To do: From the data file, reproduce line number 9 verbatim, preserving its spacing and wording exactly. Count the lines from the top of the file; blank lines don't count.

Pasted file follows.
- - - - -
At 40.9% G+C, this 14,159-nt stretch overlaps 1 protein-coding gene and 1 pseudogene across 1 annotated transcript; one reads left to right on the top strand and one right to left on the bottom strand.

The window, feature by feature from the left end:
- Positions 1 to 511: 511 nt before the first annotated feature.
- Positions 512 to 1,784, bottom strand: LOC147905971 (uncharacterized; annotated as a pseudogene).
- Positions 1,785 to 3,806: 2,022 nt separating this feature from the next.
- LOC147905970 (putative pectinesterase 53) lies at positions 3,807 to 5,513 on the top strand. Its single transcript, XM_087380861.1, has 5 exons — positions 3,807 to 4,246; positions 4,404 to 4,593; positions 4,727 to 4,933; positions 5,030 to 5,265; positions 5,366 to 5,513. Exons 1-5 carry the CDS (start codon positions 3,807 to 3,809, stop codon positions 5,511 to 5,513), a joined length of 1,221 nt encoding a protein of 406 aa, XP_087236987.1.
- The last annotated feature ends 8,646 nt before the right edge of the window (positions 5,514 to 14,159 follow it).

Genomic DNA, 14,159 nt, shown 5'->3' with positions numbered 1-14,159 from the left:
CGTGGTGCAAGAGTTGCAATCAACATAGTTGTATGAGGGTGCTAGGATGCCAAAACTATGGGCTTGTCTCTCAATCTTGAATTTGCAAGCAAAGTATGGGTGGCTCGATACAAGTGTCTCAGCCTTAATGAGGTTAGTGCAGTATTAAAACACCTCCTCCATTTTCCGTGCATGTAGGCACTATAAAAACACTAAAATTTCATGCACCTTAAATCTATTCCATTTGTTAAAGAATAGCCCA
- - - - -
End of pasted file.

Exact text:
CGTGGTGCAAGAGTTGCAATCAACATAGTTGTATGAGGGTGCTAGGATGCCAAAACTATGGGCTTGTCTCTCAATCTTGAATTTGCAAGCAAAGTATGGGTGGCTCGATACAAGTGTCTCAGCCTTAATGAGGTTAGTGCAGTATTAAAACACCTCCTCCATTTTCCGTGCATGTAGGCACTATAAAAACACTAAAATTTCATGCACCTTAAATCTATTCCATTTGTTAAAGAATAGCCCA